Paris’s Rambuteau subway station has also employed identical technology to utilize human body heat for electricity generation.
A pioneering mall in the Minnesota in the US also depends partly on the heat from human body warmth to heat up the building. The Mall of America has had no central heating since its opening in 1991 – a bold choice given that state’s typical January low is -15.5C (4.1F).
Instead, the mall captures enough heat from the body warmth of its over 109,000 average daily visitors, more than eight acres of skylights and the heat from thousands of lights and fixtures to stay at a comfortable temperature through the winter.
India and Sweden have signed an agreement for cooperation in renewable energy sector and as mentioned, Sweden is a dominant player in the renewable energy technology. India should therefore leverage this partnership for the development of thermal energy in the country.
India with its 1.38 billion human population and highest number of livestock population in the World of 536 million, it deserves to earn the highest number of units of electricity by harnessing the bodily heat of its human/livestock population. By developing this technology country can easily surmount its dependence on oil and fossil fuel. Moreover, the space-constraint as evident in the solar and wind projects will be halved in this type of thermal energy projects.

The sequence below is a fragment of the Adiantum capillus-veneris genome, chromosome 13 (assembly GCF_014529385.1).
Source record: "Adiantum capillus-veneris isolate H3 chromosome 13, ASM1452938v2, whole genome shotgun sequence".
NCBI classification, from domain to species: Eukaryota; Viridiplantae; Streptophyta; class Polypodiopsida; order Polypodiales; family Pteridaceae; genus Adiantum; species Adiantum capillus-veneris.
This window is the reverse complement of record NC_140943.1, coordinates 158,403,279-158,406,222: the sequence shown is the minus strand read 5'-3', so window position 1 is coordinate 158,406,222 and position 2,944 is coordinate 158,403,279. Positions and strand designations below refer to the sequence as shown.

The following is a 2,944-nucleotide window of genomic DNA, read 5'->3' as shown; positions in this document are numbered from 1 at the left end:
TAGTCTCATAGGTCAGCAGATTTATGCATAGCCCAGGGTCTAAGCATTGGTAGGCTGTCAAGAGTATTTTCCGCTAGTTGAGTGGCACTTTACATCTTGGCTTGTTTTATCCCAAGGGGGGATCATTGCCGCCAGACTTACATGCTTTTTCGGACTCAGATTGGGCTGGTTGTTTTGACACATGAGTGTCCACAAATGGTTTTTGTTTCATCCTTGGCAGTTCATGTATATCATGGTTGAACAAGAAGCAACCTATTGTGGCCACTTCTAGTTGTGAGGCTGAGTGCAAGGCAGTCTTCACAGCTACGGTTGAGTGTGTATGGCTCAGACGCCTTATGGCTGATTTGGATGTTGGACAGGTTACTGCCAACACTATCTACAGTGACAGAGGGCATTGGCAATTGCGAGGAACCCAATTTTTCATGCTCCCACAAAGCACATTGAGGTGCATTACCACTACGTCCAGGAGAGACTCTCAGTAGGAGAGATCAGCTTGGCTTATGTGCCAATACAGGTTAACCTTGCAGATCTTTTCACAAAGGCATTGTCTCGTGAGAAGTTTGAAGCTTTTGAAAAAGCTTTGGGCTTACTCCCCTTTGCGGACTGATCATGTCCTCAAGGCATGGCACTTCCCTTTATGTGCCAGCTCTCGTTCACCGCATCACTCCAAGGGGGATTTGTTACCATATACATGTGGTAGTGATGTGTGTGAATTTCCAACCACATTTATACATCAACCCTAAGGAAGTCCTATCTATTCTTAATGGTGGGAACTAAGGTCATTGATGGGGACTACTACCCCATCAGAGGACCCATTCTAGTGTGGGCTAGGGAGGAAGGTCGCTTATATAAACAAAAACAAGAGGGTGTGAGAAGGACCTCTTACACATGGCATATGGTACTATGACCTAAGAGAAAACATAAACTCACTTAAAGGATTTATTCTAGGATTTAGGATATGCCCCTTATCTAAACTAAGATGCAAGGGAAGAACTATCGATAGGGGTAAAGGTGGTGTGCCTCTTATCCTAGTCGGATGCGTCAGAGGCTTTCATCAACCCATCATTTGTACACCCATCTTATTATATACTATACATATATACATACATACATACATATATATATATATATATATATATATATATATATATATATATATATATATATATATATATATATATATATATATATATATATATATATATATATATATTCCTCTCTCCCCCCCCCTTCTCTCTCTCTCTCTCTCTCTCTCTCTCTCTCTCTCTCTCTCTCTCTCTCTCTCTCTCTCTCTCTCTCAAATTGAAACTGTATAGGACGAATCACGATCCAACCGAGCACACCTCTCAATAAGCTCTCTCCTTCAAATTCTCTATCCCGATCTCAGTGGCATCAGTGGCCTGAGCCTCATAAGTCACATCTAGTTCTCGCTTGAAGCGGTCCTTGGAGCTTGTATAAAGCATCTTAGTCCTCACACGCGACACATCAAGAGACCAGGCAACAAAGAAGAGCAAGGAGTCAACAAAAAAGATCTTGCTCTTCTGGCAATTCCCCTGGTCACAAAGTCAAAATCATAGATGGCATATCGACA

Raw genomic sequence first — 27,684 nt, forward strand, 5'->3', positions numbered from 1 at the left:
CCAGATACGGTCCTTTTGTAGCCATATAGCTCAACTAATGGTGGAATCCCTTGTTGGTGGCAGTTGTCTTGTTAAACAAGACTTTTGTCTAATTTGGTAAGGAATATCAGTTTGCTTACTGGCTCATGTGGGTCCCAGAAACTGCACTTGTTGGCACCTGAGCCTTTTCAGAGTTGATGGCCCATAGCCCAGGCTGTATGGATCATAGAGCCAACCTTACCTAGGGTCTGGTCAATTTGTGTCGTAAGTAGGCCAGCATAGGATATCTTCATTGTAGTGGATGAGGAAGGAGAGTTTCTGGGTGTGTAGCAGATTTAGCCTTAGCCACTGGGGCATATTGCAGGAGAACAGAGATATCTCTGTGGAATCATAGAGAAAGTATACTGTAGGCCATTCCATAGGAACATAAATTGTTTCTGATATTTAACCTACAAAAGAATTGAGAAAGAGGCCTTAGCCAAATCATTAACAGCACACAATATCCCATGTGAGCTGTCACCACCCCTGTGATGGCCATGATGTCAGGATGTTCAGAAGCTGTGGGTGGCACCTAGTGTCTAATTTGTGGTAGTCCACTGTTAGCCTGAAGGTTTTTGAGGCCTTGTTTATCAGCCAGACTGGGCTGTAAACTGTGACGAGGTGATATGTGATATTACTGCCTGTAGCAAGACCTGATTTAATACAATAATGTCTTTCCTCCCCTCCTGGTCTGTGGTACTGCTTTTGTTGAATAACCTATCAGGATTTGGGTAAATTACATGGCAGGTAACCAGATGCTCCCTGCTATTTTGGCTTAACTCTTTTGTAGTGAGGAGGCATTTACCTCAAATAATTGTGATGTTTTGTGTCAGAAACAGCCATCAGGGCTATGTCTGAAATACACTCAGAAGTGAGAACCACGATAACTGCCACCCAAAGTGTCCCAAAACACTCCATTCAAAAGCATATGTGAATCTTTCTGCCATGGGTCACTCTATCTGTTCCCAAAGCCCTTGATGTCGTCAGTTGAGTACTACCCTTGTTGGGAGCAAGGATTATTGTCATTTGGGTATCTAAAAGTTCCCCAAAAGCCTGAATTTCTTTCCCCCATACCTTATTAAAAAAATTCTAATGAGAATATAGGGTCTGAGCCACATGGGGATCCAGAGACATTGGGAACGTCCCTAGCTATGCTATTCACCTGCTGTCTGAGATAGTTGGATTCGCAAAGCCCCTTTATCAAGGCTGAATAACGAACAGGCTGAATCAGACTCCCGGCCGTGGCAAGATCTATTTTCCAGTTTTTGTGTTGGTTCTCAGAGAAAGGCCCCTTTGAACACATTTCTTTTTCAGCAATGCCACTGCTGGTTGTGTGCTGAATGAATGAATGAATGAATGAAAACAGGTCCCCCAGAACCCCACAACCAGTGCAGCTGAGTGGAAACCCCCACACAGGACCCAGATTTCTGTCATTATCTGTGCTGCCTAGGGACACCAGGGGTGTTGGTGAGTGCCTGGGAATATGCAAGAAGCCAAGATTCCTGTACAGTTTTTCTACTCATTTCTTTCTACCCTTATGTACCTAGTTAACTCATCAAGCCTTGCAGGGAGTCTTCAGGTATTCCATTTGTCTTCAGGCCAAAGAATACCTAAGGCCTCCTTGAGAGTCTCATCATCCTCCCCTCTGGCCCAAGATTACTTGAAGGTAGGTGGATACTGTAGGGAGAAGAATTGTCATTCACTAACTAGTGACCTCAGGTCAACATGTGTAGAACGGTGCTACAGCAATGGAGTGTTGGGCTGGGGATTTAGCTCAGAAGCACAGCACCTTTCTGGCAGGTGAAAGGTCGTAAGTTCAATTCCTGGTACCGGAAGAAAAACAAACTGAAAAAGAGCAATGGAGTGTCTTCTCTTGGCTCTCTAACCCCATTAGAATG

The current era is about knowledge and innovation. India has a prolific track record of providing impetus to innovate under the regime of Narendra Modi and renewable energy sector which is high on the agenda of National Democratic Alliance government. In this scenario nation should not completely rely on traditionally evolved areas of renewable energy. It should explore trailblazing pathways in order to meet its energy needs, then the slogan of think global and act local will not be termed merely as a lip service.